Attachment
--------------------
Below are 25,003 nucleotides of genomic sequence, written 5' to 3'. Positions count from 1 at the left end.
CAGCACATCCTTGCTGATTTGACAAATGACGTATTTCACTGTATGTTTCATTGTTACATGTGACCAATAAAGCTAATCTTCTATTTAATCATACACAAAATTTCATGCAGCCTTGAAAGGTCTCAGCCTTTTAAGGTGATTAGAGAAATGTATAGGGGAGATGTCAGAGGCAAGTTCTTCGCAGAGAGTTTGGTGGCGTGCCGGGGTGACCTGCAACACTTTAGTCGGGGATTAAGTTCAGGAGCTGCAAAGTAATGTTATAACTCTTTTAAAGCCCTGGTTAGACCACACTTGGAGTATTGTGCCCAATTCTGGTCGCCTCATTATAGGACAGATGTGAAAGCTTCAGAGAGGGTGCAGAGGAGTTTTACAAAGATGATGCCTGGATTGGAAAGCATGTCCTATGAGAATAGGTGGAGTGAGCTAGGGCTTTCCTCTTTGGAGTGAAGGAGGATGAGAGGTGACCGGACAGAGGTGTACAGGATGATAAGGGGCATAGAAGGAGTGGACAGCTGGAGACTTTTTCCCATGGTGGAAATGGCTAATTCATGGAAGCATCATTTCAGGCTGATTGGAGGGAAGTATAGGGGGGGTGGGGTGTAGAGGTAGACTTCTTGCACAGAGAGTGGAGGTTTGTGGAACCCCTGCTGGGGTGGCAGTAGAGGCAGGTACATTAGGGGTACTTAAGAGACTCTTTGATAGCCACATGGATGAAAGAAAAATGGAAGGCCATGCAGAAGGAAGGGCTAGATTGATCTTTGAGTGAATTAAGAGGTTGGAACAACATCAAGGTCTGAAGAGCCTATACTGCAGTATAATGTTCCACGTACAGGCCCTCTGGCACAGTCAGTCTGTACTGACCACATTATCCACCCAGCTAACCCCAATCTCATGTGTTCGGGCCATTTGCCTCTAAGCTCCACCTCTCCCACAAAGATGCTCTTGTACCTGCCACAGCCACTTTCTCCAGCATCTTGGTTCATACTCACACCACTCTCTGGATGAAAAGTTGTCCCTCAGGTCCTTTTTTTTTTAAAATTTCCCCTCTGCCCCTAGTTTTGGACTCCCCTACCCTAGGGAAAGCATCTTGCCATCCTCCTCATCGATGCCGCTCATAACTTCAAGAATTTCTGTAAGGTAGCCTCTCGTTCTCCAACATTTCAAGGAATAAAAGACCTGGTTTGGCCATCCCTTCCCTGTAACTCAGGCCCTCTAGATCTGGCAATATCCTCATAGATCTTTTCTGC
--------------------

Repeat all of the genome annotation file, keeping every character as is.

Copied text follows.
Below are 25,003 nucleotides of genomic sequence, written 5' to 3'. Positions count from 1 at the left end.
CAGCACATCCTTGCTGATTTGACAAATGACGTATTTCACTGTATGTTTCATTGTTACATGTGACCAATAAAGCTAATCTTCTATTTAATCATACACAAAATTTCATGCAGCCTTGAAAGGTCTCAGCCTTTTAAGGTGATTAGAGAAATGTATAGGGGAGATGTCAGAGGCAAGTTCTTCGCAGAGAGTTTGGTGGCGTGCCGGGGTGACCTGCAACACTTTAGTCGGGGATTAAGTTCAGGAGCTGCAAAGTAATGTTATAACTCTTTTAAAGCCCTGGTTAGACCACACTTGGAGTATTGTGCCCAATTCTGGTCGCCTCATTATAGGACAGATGTGAAAGCTTCAGAGAGGGTGCAGAGGAGTTTTACAAAGATGATGCCTGGATTGGAAAGCATGTCCTATGAGAATAGGTGGAGTGAGCTAGGGCTTTCCTCTTTGGAGTGAAGGAGGATGAGAGGTGACCGGACAGAGGTGTACAGGATGATAAGGGGCATAGAAGGAGTGGACAGCTGGAGACTTTTTCCCATGGTGGAAATGGCTAATTCATGGAAGCATCATTTCAGGCTGATTGGAGGGAAGTATAGGGGGGGTGGGGTGTAGAGGTAGACTTCTTGCACAGAGAGTGGAGGTTTGTGGAACCCCTGCTGGGGTGGCAGTAGAGGCAGGTACATTAGGGGTACTTAAGAGACTCTTTGATAGCCACATGGATGAAAGAAAAATGGAAGGCCATGCAGAAGGAAGGGCTAGATTGATCTTTGAGTGAATTAAGAGGTTGGAACAACATCAAGGTCTGAAGAGCCTATACTGCAGTATAATGTTCCACGTACAGGCCCTCTGGCACAGTCAGTCTGTACTGACCACATTATCCACCCAGCTAACCCCAATCTCATGTGTTCGGGCCATTTGCCTCTAAGCTCCACCTCTCCCACAAAGATGCTCTTGTACCTGCCACAGCCACTTTCTCCAGCATCTTGGTTCATACTCACACCACTCTCTGGATGAAAAGTTGTCCCTCAGGTCCTTTTTTTTTTAAAATTTCCCCTCTGCCCCTAGTTTTGGACTCCCCTACCCTAGGGAAAGCATCTTGCCATCCTCCTCATCGATGCCGCTCATAACTTCAAGAATTTCTGTAAGGTAGCCTCTCGTTCTCCAACATTTCAAGGAATAAAAGACCTGGTTTGGCCATCCCTTCCCTGTAACTCAGGCCCTCTAGATCTGGCAATATCCTCATAGATCTTTTCTGC